NOVA Legal Beat: ‘Discourteous’ Behavior on the Job?

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Editor’s Note: This sponsored column is written by Mathew B. Tully of Tully Rinckey PLLC, an Arlington firm that specializes in federal employment and labor law, security clearance proceedings, and military law.

Q. My supervisor and I do not get along, and he’s warned me about my “insubordinate” and “discourteous” behavior. Is this just semantics or is there a difference between the insubordination and discourtesy?

A. Where there is insubordination, discourtesy towards a supervisor is often not far behind, but the two are actually separate charges. Employees can face removal for either charge, and the stakes are doubly high when they are charged together.

As a Merit Systems Protection Board (MSPB) administrative judge noted in David L. Walker Jr. v. Department of the Army (2006), “Insubordination and discourtesy involve different elements of proof and, thus, are separate charges.” Insubordination, the administrative judge noted, is “a willful and intentional refusal to obey an authorized order of a superior officer which the officer is entitled to have obeyed.” In contrast, discourtesy can occur when an employee, for example, speaks to a supervisor in a manner that is “loud, fraught, and inappropriate” or by being “loud, and interrupting continuously during their telephone conversation.” And keep in mind that an employee’s rude behavior can translate into another charge: disrespectful conduct toward a supervisor.

Although discourteous or disrespectful conduct may seem like something best left to Ms. Manners, it is something of great concern to supervisors, too. As the Board noted in Russell C. Jefferson v. Veterans Administration (1981), “To expect management to tolerate appellant’s repeated insolent behavior would make a mockery of management’s authority and supervisory responsibility; few other types of misconduct go so directly to the heart of maintaining the ‘efficiency of the service.’” Also, keep in mind that with the continuing focus on hostile environment sexual or discriminatory harassment, discourteous or disrespectful conduct takes on a whole new meaning for the employer, who most likely will be more concerned with ensuring that appropriate corrective action is taken to minimize liability than with cutting an employee a break.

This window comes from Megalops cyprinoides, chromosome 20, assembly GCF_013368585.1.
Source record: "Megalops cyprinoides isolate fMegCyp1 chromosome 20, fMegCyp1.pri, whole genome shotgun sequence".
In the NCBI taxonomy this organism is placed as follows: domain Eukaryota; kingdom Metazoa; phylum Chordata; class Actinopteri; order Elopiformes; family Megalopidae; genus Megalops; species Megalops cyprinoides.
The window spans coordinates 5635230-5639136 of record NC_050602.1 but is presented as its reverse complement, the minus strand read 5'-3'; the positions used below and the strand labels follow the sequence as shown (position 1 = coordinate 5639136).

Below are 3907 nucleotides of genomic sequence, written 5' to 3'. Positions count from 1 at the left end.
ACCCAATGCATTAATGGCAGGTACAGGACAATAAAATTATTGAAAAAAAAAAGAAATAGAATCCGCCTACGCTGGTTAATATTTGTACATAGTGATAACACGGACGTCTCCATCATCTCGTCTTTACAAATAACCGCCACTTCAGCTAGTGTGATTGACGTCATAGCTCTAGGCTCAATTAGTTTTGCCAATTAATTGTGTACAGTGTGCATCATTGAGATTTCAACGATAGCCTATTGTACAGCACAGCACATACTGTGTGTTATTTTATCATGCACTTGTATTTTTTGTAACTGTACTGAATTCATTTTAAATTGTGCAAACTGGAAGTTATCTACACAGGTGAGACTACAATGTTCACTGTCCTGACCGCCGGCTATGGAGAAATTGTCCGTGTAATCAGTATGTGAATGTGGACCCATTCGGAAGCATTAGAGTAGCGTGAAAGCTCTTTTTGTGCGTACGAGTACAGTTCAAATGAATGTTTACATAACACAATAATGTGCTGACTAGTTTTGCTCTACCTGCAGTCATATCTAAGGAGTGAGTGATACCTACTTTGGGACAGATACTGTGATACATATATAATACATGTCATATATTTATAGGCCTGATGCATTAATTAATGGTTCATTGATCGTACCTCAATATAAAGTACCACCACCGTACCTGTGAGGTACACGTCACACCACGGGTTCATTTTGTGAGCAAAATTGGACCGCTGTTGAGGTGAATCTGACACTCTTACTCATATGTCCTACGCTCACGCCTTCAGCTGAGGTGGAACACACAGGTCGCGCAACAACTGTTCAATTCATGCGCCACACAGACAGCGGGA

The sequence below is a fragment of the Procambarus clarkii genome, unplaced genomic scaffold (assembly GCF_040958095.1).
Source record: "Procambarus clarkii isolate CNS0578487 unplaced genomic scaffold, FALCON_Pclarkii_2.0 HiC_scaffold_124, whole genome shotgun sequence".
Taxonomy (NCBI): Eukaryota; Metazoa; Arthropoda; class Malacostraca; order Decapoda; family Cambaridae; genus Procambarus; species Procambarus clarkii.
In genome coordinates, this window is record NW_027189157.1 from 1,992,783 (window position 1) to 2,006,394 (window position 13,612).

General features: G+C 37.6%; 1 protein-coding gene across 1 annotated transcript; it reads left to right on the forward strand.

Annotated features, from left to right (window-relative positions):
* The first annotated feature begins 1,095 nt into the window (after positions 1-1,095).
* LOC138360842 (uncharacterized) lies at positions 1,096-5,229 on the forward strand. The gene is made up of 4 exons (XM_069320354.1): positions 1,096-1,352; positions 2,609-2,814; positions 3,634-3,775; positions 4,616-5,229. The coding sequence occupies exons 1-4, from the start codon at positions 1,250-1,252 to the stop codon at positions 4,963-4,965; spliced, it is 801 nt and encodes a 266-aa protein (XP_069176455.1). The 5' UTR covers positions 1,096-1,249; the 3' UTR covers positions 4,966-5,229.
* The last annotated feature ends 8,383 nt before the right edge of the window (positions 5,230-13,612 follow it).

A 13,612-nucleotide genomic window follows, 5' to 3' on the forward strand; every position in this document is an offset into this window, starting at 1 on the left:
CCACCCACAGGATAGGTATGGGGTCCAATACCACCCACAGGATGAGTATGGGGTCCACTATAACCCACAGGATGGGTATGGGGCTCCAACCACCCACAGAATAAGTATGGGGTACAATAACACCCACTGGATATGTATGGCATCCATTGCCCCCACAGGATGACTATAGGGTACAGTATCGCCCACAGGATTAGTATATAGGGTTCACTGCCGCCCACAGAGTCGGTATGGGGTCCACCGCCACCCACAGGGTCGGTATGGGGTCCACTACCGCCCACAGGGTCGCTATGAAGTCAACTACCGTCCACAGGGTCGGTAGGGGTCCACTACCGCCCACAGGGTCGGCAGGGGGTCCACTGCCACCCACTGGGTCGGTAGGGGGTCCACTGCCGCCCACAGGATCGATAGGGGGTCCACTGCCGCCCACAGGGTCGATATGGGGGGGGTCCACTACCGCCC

Federal employees charged with insubordination or discourtesy should immediately contact an experienced federal employment law attorney. Depending on the circumstances, an attorney could show an order was not issued or authorized or it was actually carried out or that the employee’s conduct was actually courteous or respectful.

Mathew B. Tully is the founding partner of Tully Rinckey PLLC. Located in Arlington, Va. and Washington, D.C., Tully Rinckey PLLC’s attorneys practice criminal defense, matrimonial and family law, federal employment law, and military law. To speak with an attorney, call 703-525-4700 or to learn more visit

The views and opinions expressed in the column are those of the author and do not necessarily reflect the views of

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